Dim sum

Sticky, slithery, squelchy, smacky: the authentic Chinese food experience

During the early days of the pandemic, a video clip of a Chinese celebrity slurping bat soup went viral – no matter that it was taken from a travel show filmed in 2016 on Palau, a Pacific island some 2,000 miles from the Huanan wet market in Wuhan, and regardless of the fact that the Chinese don’t like munching on bats in any case. Wuhan was Covid ground zero, and filthy Chinese eating habits were to blame. In Invitation to a Banquet, Fuchsia Dunlop sets out to skewer misconceptions about what she calls ‘the world’s most sophisticated gastronomic culture’. This contention may surprise foreigners brought up on sweet-and-sour pork balls

One great Chinese puzzle remains its cuisine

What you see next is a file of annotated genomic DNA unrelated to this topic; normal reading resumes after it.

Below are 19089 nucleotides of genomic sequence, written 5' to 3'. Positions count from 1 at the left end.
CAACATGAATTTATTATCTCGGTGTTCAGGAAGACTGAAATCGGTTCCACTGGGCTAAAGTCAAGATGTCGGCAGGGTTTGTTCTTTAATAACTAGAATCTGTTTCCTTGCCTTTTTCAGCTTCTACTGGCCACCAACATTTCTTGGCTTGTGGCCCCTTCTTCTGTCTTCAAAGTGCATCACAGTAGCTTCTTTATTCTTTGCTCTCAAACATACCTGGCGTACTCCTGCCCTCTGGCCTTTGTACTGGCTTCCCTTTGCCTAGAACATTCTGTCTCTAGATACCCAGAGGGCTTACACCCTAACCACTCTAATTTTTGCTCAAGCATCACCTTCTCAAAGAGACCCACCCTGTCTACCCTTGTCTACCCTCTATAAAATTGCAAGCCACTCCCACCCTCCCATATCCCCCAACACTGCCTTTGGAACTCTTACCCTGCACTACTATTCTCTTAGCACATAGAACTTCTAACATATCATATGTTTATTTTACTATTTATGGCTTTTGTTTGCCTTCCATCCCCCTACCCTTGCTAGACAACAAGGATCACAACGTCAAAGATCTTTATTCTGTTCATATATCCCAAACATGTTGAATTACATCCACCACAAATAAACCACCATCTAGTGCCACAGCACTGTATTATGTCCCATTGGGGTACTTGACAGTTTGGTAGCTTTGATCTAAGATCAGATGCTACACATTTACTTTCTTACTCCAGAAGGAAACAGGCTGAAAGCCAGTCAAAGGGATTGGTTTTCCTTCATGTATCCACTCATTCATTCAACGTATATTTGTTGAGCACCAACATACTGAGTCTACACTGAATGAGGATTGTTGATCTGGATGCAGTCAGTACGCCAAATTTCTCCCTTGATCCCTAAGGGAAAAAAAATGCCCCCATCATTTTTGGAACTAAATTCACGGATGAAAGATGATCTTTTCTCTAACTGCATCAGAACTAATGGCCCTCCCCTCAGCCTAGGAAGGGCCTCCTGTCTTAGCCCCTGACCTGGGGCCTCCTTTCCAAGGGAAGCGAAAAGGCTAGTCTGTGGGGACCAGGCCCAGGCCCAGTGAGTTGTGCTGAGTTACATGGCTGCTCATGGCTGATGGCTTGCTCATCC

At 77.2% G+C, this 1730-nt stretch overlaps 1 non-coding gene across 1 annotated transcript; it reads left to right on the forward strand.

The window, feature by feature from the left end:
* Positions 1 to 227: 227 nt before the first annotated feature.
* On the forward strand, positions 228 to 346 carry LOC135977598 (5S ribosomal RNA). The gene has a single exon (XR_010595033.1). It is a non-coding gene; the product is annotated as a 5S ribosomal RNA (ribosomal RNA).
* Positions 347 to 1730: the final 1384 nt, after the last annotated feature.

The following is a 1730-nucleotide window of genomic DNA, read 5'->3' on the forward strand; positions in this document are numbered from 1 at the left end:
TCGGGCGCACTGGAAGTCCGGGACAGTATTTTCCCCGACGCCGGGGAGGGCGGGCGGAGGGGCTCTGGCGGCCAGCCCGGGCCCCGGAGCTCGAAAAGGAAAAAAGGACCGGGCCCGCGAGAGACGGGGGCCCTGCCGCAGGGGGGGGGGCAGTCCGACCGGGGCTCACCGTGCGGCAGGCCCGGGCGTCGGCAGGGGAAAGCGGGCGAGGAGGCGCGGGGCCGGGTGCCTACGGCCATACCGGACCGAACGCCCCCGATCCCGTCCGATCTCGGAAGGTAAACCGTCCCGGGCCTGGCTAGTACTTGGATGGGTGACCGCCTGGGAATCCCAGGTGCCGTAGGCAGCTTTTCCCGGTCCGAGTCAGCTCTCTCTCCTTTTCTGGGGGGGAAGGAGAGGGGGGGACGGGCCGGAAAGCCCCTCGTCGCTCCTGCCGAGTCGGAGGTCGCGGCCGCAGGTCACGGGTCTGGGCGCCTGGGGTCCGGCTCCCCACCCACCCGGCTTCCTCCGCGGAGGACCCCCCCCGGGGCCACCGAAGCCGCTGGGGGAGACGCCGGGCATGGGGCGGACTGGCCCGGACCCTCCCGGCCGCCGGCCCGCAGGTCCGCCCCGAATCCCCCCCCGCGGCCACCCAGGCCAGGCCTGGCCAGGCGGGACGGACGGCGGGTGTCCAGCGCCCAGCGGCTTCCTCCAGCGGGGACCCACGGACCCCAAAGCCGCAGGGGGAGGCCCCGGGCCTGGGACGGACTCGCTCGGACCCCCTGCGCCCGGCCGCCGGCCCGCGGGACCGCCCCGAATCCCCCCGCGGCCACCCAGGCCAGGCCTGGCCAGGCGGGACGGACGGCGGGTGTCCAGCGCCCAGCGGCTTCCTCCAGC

A truth that ought to be universally acknowledged is that Chinese food, while much loved, is underappreciated. China certainly has one of the world’s most sophisticated cuisines, yet while there’s a Chinese restaurant in almost every town, there’s little dependable information about it in English aimed at the general reader. Jonathan Clements addresses this in The Emperor’s Feast, a galloping journey through thousands of years of Chinese culinary history, from origin myths through numerous dynasties, the Opium Wars and the Cultural Revolution, right up to the present day. At the start he says his work has been ‘a quest to find out what Chinese food actually is’, by shedding light